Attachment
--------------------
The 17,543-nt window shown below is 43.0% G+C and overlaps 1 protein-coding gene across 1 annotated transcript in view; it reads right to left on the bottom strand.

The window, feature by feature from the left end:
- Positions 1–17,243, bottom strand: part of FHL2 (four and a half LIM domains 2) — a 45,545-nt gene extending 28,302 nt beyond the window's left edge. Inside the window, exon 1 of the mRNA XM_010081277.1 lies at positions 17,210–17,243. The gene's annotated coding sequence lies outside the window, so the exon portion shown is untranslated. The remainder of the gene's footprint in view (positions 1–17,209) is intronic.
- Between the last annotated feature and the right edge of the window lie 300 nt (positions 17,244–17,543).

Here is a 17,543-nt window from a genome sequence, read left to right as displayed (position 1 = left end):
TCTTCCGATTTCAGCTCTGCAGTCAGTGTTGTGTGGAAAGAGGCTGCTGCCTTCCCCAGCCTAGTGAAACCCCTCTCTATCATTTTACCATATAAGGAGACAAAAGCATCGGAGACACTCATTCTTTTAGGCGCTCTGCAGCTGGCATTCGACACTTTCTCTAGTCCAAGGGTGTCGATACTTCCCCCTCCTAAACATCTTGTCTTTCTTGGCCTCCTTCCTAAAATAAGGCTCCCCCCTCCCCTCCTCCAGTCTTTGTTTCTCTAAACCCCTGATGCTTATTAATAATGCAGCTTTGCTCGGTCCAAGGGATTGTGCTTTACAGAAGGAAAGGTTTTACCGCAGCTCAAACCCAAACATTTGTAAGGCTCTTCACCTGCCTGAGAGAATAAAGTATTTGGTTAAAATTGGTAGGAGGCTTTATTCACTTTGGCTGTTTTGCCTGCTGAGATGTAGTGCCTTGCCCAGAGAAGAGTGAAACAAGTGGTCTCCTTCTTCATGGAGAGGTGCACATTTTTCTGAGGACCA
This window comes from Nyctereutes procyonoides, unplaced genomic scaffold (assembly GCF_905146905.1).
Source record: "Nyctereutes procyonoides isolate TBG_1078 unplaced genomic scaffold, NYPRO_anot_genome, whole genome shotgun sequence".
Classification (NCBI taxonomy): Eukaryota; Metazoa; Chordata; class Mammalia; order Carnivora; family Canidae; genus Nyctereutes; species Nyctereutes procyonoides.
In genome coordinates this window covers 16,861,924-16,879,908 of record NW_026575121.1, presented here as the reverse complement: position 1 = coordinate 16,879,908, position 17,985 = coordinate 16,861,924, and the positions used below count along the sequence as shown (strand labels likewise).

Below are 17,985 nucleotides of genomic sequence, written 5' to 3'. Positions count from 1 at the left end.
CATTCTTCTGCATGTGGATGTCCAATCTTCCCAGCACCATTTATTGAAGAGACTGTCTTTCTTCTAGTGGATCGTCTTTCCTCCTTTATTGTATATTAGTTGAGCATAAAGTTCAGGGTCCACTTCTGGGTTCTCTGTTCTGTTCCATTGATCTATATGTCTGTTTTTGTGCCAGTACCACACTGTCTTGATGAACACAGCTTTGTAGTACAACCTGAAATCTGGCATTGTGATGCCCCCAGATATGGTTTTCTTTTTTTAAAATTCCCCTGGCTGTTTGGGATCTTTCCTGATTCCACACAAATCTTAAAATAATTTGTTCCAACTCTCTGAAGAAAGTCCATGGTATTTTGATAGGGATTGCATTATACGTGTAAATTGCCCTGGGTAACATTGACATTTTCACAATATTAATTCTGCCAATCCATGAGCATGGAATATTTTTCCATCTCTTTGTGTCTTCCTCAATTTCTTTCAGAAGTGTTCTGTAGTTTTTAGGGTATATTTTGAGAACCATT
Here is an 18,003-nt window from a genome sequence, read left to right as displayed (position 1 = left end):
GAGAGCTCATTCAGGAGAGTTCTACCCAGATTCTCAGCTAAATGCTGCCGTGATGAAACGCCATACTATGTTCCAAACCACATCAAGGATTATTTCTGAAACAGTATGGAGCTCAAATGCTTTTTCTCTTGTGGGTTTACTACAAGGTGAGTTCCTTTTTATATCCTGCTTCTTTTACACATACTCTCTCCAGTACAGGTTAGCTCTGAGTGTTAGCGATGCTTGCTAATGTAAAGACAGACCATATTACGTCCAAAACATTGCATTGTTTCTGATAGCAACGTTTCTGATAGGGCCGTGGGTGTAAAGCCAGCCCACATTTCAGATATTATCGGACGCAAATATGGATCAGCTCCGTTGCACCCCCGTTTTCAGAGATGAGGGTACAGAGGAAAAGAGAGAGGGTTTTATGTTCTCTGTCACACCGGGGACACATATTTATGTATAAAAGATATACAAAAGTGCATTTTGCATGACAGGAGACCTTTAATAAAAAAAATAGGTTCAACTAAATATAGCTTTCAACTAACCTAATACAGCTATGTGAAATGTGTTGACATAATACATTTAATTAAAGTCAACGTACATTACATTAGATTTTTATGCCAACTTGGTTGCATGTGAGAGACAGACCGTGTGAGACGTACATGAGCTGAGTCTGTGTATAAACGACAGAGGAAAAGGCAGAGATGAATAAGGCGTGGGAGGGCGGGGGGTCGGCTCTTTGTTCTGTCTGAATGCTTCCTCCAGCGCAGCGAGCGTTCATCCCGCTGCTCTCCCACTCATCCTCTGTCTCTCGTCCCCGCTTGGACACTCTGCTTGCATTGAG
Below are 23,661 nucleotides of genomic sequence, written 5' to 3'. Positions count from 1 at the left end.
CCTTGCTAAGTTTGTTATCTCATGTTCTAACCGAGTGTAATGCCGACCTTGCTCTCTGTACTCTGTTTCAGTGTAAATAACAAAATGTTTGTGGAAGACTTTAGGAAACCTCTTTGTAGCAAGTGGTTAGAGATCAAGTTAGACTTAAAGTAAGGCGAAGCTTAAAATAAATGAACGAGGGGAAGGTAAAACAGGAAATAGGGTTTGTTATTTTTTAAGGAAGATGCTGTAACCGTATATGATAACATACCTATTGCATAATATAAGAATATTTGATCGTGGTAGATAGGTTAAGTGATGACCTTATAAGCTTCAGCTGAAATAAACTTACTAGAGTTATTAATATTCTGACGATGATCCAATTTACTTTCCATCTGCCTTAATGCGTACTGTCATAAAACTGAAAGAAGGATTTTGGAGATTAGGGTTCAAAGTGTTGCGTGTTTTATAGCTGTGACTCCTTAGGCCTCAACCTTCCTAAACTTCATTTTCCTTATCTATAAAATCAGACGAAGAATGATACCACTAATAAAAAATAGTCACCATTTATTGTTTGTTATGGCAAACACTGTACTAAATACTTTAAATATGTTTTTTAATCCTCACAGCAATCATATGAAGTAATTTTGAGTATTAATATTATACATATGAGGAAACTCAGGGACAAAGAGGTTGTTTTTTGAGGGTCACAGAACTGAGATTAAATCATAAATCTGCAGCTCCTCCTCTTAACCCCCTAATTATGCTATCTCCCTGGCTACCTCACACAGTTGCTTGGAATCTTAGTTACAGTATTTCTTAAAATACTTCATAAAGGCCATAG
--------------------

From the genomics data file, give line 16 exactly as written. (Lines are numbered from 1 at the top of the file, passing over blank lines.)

CCTTGCTAAGTTTGTTATCTCATGTTCTAACCGAGTGTAATGCCGACCTTGCTCTCTGTACTCTGTTTCAGTGTAAATAACAAAATGTTTGTGGAAGACTTTAGGAAACCTCTTTGTAGCAAGTGGTTAGAGATCAAGTTAGACTTAAAGTAAGGCGAAGCTTAAAATAAATGAACGAGGGGAAGGTAAAACAGGAAATAGGGTTTGTTATTTTTTAAGGAAGATGCTGTAACCGTATATGATAACATACCTATTGCATAATATAAGAATATTTGATCGTGGTAGATAGGTTAAGTGATGACCTTATAAGCTTCAGCTGAAATAAACTTACTAGAGTTATTAATATTCTGACGATGATCCAATTTACTTTCCATCTGCCTTAATGCGTACTGTCATAAAACTGAAAGAAGGATTTTGGAGATTAGGGTTCAAAGTGTTGCGTGTTTTATAGCTGTGACTCCTTAGGCCTCAACCTTCCTAAACTTCATTTTCCTTATCTATAAAATCAGACGAAGAATGATACCACTAATAAAAAATAGTCACCATTTATTGTTTGTTATGGCAAACACTGTACTAAATACTTTAAATATGTTTTTTAATCCTCACAGCAATCATATGAAGTAATTTTGAGTATTAATATTATACATATGAGGAAACTCAGGGACAAAGAGGTTGTTTTTTGAGGGTCACAGAACTGAGATTAAATCATAAATCTGCAGCTCCTCCTCTTAACCCCCTAATTATGCTATCTCCCTGGCTACCTCACACAGTTGCTTGGAATCTTAGTTACAGTATTTCTTAAAATACTTCATAAAGGCCATAG